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Mac OS X, Tiger Edition: The Missing Manual
     

Mac OS X, Tiger Edition: The Missing Manual

by David Pogue
 

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You can set your watch to it: As soon as Apple comes out with another version of Mac OS X, David Pogue hits the streets with another meticulous Missing Manual to cover it with a wealth of detail. The new Mac OS X 10.4, better known as Tiger, is faster than its predecessors, but nothing's too fast for Pogue and Mac OS X: The Missing Manual. There are

Overview

You can set your watch to it: As soon as Apple comes out with another version of Mac OS X, David Pogue hits the streets with another meticulous Missing Manual to cover it with a wealth of detail. The new Mac OS X 10.4, better known as Tiger, is faster than its predecessors, but nothing's too fast for Pogue and Mac OS X: The Missing Manual. There are many reasons why this is the most popular computer book of all time.

With its hallmark objectivity, the Tiger Edition thoroughly explores the latest features to grace the Mac OS. Which ones work well and which do not? What should you look for? This book tackles Spotlight, an enhanced search feature that helps you find anything on your computer; iChat AV for videoconferencing; Automator for automating repetitive, manual or batch tasks; and the hundreds of smaller tweaks and changes, good and bad, that Apple's marketing never bothers to mention.

Mac OS X: The Missing Manual, Tiger Edition is the authoritative book that's ideal for every user, including people coming to the Mac for the first time. Our guide offers an ideal introduction that demystifies the Dock, the unfamiliar Mac OS X folder structure, and the entirely new Mail application. There are also mini-manuals on iLife applications such as iMovie, iDVD, and iPhoto, those much-heralded digital media programs, and a tutorial for Safari, Mac's own web browser.

And plenty more: learn to configure Mac OS X using the System Preferences application, keep your Mac secure with FileVault, and learn about Tiger's enhanced Firewall capabilities. If you're so inclined, this Missing Manual also offers an easy introduction to the Terminal application for issuing basic Unix commands.

There's something new on practically every page, and David Pogue brings his celebrated wit and expertise to every one of them. Mac's brought a new cat to town and we have a great new way to tame it.

Editorial Reviews

bn.com
The Barnes & Noble Review
David Pogue’s Mac OS X: The Missing Manual is now the world’s No. 1 bestselling Macintosh book: still more proof that Mac users appreciate quality! Now, with the release of Tiger (Mac OS X 10.4), Pogue’s systematically updated nearly every page of this book. Thanks to Apple’s new features, this edition’s 100 pages longer. Thanks to Pogue, it’s even more valuable.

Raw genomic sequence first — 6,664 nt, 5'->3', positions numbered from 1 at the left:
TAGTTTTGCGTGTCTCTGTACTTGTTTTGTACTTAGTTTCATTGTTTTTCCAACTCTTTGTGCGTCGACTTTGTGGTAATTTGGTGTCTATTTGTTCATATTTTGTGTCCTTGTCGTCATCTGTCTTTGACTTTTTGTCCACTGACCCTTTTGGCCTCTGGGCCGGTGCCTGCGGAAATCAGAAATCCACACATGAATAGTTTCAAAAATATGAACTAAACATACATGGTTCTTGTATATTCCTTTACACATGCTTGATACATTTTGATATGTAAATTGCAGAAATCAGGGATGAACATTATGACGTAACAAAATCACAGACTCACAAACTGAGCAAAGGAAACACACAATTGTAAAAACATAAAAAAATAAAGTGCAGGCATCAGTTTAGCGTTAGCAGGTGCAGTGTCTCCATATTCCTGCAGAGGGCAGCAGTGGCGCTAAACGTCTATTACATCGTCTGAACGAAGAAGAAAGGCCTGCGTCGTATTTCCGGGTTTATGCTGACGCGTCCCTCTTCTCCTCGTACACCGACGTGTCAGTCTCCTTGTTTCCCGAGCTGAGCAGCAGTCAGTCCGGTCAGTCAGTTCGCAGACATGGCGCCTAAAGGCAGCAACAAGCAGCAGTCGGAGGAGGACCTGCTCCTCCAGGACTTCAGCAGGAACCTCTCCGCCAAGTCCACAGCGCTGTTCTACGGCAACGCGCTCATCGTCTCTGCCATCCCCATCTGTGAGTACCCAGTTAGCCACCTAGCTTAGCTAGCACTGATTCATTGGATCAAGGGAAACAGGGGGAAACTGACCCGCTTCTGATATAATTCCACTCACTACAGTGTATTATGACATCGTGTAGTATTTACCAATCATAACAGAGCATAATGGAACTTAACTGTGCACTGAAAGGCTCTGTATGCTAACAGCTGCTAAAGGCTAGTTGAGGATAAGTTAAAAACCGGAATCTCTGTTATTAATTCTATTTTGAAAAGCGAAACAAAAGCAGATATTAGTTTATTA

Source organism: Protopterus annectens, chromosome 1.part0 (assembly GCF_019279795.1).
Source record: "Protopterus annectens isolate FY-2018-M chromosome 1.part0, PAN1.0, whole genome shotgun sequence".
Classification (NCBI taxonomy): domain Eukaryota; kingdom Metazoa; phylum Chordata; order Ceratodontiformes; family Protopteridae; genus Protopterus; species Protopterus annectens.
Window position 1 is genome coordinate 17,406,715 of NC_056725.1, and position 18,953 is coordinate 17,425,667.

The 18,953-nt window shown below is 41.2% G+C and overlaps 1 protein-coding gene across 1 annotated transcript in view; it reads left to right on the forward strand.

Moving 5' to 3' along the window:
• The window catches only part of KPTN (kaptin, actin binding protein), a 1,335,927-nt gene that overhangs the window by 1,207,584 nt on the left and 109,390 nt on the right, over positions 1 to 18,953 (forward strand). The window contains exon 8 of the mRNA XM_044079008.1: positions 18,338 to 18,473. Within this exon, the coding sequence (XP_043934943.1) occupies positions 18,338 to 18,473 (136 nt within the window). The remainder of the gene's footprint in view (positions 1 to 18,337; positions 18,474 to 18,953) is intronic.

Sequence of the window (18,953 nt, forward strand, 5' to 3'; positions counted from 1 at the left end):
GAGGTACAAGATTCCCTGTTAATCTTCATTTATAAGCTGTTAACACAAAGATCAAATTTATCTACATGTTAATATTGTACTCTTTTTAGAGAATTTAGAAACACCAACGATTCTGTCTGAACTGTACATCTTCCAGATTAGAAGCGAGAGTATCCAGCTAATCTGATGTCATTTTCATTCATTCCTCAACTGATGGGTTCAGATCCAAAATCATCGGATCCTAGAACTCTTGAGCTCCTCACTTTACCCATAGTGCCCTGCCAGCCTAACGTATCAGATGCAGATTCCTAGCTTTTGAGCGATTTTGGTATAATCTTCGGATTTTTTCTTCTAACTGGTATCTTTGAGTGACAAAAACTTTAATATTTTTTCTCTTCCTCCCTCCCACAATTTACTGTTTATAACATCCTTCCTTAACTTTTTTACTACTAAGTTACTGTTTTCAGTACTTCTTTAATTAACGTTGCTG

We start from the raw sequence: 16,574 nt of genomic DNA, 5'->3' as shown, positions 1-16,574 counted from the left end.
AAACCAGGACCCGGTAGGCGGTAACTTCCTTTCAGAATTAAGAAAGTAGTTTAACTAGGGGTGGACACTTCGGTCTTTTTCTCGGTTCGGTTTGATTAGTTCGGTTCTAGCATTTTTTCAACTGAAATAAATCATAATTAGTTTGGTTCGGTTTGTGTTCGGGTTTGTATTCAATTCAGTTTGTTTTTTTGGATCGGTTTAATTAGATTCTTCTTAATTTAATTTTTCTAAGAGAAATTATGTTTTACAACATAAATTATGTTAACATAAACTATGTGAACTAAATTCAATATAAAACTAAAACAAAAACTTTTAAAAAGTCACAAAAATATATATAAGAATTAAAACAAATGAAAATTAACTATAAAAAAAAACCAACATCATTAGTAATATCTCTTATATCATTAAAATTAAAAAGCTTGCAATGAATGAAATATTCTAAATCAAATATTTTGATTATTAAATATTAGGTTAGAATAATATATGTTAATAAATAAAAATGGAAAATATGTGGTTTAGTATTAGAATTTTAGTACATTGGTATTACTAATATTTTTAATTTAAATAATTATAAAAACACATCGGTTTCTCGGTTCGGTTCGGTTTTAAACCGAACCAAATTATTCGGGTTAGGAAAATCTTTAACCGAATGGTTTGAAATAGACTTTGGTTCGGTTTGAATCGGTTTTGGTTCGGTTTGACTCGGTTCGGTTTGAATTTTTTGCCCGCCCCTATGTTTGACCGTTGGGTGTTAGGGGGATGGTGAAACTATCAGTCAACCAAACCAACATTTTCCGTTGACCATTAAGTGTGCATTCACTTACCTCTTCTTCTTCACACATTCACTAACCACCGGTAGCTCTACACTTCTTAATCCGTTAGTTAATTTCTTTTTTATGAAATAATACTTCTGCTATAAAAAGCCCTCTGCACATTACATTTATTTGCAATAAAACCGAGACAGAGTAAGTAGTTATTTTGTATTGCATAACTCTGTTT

Pogue’s coverage runs the gamut from major improvements (Spotlight, Dashboard, Automator) to smaller ones (PDF encryption, the graphing calculator). Automator, in particular, gets its own chapter, and if that doesn’t save you time, we don’t know what will.

Pogue, who writes the "State of the Art" column for The New York Times, knows how to speak to users at every level. And, as one of the world’s premier Mac experts, he’s uncovered scores of tips you just won’t find elsewhere. For instance, he tracks down RSS Visualizer, the screen saver that’s an up-to-the-nanosecond 3D news ticker. You’ll discover new “burn folders” that store aliases of whatever you want to burn onto disc later, without wasting storage space. You’ll even learn where to find drivers for cellphones that aren’t “officially” iSync compatible.

The book starts with a knowledgeable walkthrough of the Mac desktop: logins, folders and windows, file organization, the Dock, toolbars, and running applications. You’ll find solid, knowing coverage of system preferences, and all of Tiger’s free programs -- including the newest iTunes, iDVD, iMovie, and iPhoto. There’s an entire section on the Internet (from Mail and Address Book to Safari, iChat, and Sherlock), plus extensive coverage of networking. “Where’d it Go?” appendices point you to features that were elsewhere in Mac OS 9 or Windows. There’s a complete troubleshooting chapter, and a handy list of keyboard shortcuts. But what really makes this book special is Pogue himself. He's knowledgeable, friendly, funny -- and always on your side. Bill Camarda, from the September 2005 Read Only

Product Details

ISBN-13:
9780596009410
Publisher:
O'Reilly Media, Incorporated
Publication date:
07/30/2005
Series:
Missing Manual Series
Edition description:
3RD
Pages:
866
Product dimensions:
6.96(w) x 9.20(h) x 1.68(d)

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Meet the Author

David Pogue, Yale '85, is the personal-technology columnist for the New York Times. With nearly 3 million books in print, he is also one of the world's bestselling how-to authors, having written or co-written seven books in the "for Dummies" series (including Macs, Magic, Opera, and Classical Music), along with several computer-humor books and a technothriller, "Hard Drive" (a New York Times "notable book of the year").Pogue is also the creator and primary author of the Missing Manual series of complete, funny computer books, a joint venture with O'Reilly & Associates. Titles in the series include Mac OS X, Windows XP, iPod, Microsoft Office, iPhoto, Dreamweaver, iMovie 2, and many others. His Web page is www.davidpogue.com, and his email address is david@pogueman.com.

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